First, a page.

Tags: wisconsin | abortion | law | rebuffed

Wisconsin Rebuffed by High Court in Defense of Abortion Law

Monday, 23 Jun 2014 12:35 PM

The U.S. Supreme Court refused to hear arguments in defense of a Wisconsin law that would require doctors at abortion clinics to have admitting privileges at a nearby hospital.

Rejecting an appeal by Wisconsin Attorney General J.B. Van Hollen, the justices today left intact an appeals court ruling temporarily blocking the 2013 law because of the likelihood that it would limit access to abortion. Two clinic operators and two doctors who provide abortions are challenging the measure.

The rebuff puts the focus of the case on a federal trial court in Madison, where a U.S. district judge is considering whether to permanently block the law.

The legality of hospital-privilege laws is becoming an increasingly important issue in the fight over abortion. Similar statutes have been challenged in Texas, Mississippi and Alabama.

In November, a divided Supreme Court let Texas enforce its hospital-privileges law, a measure that prompted at least a dozen clinics to close. The Texas case reached the high court under different circumstances, after an appeals court said the law could go into effect during the legal fight.

Dana Brueck, a spokeswoman for Van Hollen, said the attorney general will continue to defend the statute.

‘Upheld Elsewhere’

“Similar laws have been upheld elsewhere, and we expect the same result in Wisconsin,” he said.

The Wisconsin case went to trial before U.S. District Judge William Conley in Madison on May 27. The judge, who heard the case over three days without a jury, hasn’t issued a final ruling.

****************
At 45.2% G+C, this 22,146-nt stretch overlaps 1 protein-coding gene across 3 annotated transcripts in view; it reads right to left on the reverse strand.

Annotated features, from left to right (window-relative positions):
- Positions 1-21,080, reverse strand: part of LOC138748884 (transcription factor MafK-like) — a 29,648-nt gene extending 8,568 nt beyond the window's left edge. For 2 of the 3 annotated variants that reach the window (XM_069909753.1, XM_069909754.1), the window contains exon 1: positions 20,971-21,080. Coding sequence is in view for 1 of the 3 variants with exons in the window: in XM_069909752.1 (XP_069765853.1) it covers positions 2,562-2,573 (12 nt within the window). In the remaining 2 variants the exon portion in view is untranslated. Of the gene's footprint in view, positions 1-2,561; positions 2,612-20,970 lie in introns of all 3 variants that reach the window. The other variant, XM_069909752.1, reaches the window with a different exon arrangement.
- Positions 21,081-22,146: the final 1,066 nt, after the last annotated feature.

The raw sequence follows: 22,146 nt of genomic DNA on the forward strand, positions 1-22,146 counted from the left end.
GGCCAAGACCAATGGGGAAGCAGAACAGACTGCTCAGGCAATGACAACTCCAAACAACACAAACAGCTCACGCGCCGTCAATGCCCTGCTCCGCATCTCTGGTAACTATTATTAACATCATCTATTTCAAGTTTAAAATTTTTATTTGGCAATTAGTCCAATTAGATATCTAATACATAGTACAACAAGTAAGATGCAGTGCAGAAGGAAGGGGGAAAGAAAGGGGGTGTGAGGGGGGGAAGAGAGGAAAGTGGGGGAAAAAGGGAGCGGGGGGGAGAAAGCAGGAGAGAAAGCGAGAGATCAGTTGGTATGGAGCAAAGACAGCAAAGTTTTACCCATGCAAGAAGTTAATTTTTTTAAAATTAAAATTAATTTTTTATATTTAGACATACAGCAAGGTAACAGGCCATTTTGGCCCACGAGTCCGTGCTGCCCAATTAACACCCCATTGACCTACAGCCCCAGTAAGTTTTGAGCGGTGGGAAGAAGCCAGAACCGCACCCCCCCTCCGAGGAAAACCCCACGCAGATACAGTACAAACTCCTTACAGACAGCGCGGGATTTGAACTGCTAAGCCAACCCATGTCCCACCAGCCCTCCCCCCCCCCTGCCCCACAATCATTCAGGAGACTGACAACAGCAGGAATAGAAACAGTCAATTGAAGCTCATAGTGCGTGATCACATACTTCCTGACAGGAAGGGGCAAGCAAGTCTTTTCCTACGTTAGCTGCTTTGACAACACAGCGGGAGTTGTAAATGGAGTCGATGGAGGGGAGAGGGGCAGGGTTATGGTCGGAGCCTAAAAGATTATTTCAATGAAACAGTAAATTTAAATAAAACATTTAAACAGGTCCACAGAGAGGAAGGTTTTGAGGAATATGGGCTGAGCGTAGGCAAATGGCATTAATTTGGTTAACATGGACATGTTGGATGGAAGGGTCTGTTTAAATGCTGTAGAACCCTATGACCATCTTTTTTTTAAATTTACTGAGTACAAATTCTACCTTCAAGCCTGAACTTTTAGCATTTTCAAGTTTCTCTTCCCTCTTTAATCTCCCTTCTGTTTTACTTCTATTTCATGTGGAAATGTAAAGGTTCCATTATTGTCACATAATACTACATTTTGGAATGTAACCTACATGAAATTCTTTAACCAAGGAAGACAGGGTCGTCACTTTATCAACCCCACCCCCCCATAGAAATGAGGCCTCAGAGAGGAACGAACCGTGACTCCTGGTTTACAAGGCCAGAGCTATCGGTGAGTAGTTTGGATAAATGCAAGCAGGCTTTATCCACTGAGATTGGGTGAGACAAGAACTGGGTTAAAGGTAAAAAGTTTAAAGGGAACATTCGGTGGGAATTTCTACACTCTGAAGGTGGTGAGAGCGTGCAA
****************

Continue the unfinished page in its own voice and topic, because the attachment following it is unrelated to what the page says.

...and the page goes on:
It was Conley’s August 2013 order to temporarily block enforcement of the law that set in motion the state’s subsequent appeals. The measure requires doctors performing clinic abortions to obtain admitting privileges at a hospital within 30 miles (48 kilometers) of their facility.

While the state argued the law was intended to protect women’s health, opponents countered it was a collateral attack intended to force clinics to close where doctors couldn’t meet the requirement, depriving women of their constitutionally protected right to the procedure.

“The district judge’s grant of the injunction must be upheld,” the U.S. Court of Appeals in Chicago said in its December decision to uphold Conley’s injunction. “It is beyond dispute that the plaintiffs face greater” irreparable harm if the law goes into effect than the state does if it’s stalled, the court said.

The Wisconsin measure was one of more than 200 abortion restrictions passed nationwide after a Republican-led state- legislative push began in 2011. During that time, more than 70 clinics closed or stopped offering the procedure even as legal battles continue.

The Wisconsin case is Van Hollen v. Planned Parenthood of Wisconsin, 13-1127, U.S. Supreme Court (Washington).


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The U.S. Supreme Court refused to hear arguments in defense of a Wisconsin law that would require doctors at abortion clinics to have admitting privileges at a nearby hospital. Rejecting an appeal by Wisconsin Attorney General J.B. Van Hollen, the justices today left intact...
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2014-35-23
Monday, 23 Jun 2014 12:35 PM
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